Ferrycraigs

Member
Dec 23, 2015
610
2,350
eh BONNIE, Scotland
That's correct. I do remember that since it was a very long thread on TMC.
It has been suggested that the car can’t distinguish (or perhaps doesn’t need to distinguish) between DC CHAdeMO and DC Supercharging. But with such a history of heavy DC charging, I am a little surprised that my car, like so many others, hasn’t had its charging rate throttled back. So the battery isn’t so bad that it needs such protection, but it does need its capacity reduced. I’m trying, without much success, to find a logical reason to explain this.
 

Droschke

Active Member
Mar 8, 2015
2,469
4,364
Future
We have to use range as that is the ONLY measure the car directly displays. Tesla automatically distegards ALL data from 3rd party apps reading the BMS.
I know this because that is what happened to me. Even their battery capacity test results were reported to me in rated range miles NOT kWh.

Excellent point and a major predicament on how to articulate the impact. I for one do not use any 3rd party measuring tools (hosted or local) to get my capacity metrics. Even if I do, Tesla does not accept the findings. Any manual kWh calculation based on the displayed RM are also dismissed by Tesla as pure approximation and not reliable (they have told me repeatedly). The only calculations they discuss is their own, which is almost entirely lands in their favor.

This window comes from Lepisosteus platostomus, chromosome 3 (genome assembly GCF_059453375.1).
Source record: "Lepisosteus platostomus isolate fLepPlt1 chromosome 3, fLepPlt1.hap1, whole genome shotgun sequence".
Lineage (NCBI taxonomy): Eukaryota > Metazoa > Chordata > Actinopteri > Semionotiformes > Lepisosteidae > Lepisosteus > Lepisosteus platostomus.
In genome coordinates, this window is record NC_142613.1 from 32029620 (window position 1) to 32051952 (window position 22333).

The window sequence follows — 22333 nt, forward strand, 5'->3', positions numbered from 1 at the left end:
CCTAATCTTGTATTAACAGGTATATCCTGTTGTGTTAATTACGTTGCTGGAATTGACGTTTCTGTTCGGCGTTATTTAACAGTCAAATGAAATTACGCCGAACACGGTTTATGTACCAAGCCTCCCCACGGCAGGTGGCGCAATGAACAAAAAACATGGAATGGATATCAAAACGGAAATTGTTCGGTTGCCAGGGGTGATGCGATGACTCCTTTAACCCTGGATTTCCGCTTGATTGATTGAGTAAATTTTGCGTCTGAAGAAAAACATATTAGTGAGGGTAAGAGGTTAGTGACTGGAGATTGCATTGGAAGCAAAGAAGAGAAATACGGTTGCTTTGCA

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Droschke

Active Member
Mar 8, 2015
2,469
4,364
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Interesting but i am not sure i believe it.
I have over 32,000 kWh Supercharging and mine is throttled back only after the last updates. My charge times are longer now only because my pack capacity is artificially limited and I now have to charge from 15% to 90% instead of 30% to 90%.
Since my new 100% is my old 85% I SHOULD never see the charge current drop. My batteries NEVER get above 4.1 volts.

A fellow here has even more Supercharging than me at over 35,000 kWh and his battery has not been limited.

Few links:

The DC charge limiting is set to start at 2625 kWh and reaches maximum derating at 13125 kWh.

Tesla explains why it limits Supercharging speed after high numbers of DC charges

90 and 75 battery packs getting nerfed early???
 

Droschke

Active Member
Mar 8, 2015
2,469
4,364
Future
It has been suggested that the car can’t distinguish (or perhaps doesn’t need to distinguish) between DC CHAdeMO and DC Supercharging. But with such a history of heavy DC charging, I am a little surprised that my car, like so many others, hasn’t had its charging rate throttled back. So the battery isn’t so bad that it needs such protection, but it does need its capacity reduced. I’m trying, without much success, to find a logical reason to explain this.

I believe 85's were excluded. The 70's and 90's were initially targeted.